I thought we were better than that? I thought technology was making the world better. And what's more, I thought it was making the world better for everyone, unconditionally.

And then on my way to work one day, I was riding the N line, reading a trade magazine, and I flipped to an article about how someone at Pixar or ILM was really enamoured by all of the Unix software that was being used there, and how you could render things without actually opening the application that had created the thing itself. It sounded amazing. You mean I can render stuff out and not have my computer crash because the image was too large to fit into RAM?

I missed my stop.

Kdenlive screenshot

Kdenlive. Original image by Seth Kenlon, CC BY-SA.

And that was what led me down the path of Linux and Unix, and eventually landed me a job as the IT guy at a film school. As the IT guy, it was my job to make purchases, but what I didn't decide was what to purchase. I just filled out the order forms and set everything up when it arrived. But as the guy doing all of that, I did start to notice expenditures that, in the big scheme of things, seemed pretty unnecessary.

Sure, there were the usual things that annoy any IT staff: the demand for faster and better Internet but the steadfast refusal to buy wireless routers that didn't crash daily, that sort of thing. I learned what was to be expected. But what really got to me was how utterly dependent the organization was on closed source software.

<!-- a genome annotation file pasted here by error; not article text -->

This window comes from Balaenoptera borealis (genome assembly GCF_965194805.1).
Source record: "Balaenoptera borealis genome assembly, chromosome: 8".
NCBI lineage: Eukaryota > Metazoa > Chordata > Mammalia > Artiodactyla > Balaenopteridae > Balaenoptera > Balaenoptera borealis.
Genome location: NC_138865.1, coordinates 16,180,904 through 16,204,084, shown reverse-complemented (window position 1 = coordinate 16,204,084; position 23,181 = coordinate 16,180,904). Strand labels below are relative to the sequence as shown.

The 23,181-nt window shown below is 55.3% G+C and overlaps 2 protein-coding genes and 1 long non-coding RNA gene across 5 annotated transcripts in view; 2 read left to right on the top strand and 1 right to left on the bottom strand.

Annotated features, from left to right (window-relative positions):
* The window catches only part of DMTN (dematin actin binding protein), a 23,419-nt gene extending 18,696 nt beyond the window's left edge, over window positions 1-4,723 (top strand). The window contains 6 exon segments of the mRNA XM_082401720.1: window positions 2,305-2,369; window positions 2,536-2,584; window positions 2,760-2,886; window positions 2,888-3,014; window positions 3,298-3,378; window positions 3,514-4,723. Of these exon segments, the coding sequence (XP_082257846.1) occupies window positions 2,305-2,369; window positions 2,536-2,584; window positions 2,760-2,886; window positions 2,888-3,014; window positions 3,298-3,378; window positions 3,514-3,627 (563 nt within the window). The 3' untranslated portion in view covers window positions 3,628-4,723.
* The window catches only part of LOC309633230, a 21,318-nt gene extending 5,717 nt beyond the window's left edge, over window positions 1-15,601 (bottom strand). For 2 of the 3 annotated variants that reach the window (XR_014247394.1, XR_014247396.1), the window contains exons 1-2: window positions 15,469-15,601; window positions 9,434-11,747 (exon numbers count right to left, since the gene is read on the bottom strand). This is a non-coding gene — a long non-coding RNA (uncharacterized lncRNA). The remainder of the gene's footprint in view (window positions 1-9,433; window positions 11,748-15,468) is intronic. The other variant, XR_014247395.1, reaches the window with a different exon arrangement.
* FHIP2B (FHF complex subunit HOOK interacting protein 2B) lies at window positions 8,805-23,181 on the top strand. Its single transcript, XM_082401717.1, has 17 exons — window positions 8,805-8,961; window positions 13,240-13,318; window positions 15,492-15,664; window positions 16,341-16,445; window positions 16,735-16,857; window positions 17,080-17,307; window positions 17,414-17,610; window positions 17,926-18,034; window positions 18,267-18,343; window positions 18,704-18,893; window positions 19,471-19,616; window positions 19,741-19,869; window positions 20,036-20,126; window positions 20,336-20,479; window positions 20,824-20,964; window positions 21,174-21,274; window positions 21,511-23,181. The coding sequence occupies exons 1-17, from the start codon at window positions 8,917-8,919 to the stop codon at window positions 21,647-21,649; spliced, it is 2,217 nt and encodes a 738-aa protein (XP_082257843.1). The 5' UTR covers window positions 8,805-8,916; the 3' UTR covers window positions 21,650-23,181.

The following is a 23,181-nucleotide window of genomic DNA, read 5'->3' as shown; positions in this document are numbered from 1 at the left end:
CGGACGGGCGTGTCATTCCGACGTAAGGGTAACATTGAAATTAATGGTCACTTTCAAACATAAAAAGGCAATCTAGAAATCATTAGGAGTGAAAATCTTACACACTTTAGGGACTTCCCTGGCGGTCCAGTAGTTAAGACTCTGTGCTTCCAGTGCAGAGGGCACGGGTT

It sounds crazy, but I started a campaign to open the school IT department up. Just a little bit, at first: I proposed a small move toward cost-cutting measures, like rather than buying Macs for the admin staff, why not build generic PCs running Linux? Instead of MS Office, why not Open Office? And I even proposed that instead of using up precious (precious to them, not to me) Adobe licenses on marketing and admin, how about training them on GIMP and Inkscape?

Not possible, right? Well, it doesn't have to be. That's what they told me, so it was as good excuse as any, except that during each year that I made that proposal, I was exclusively using that exact toolset to do published design work for international conferences, magazines, websites, art projects, and books.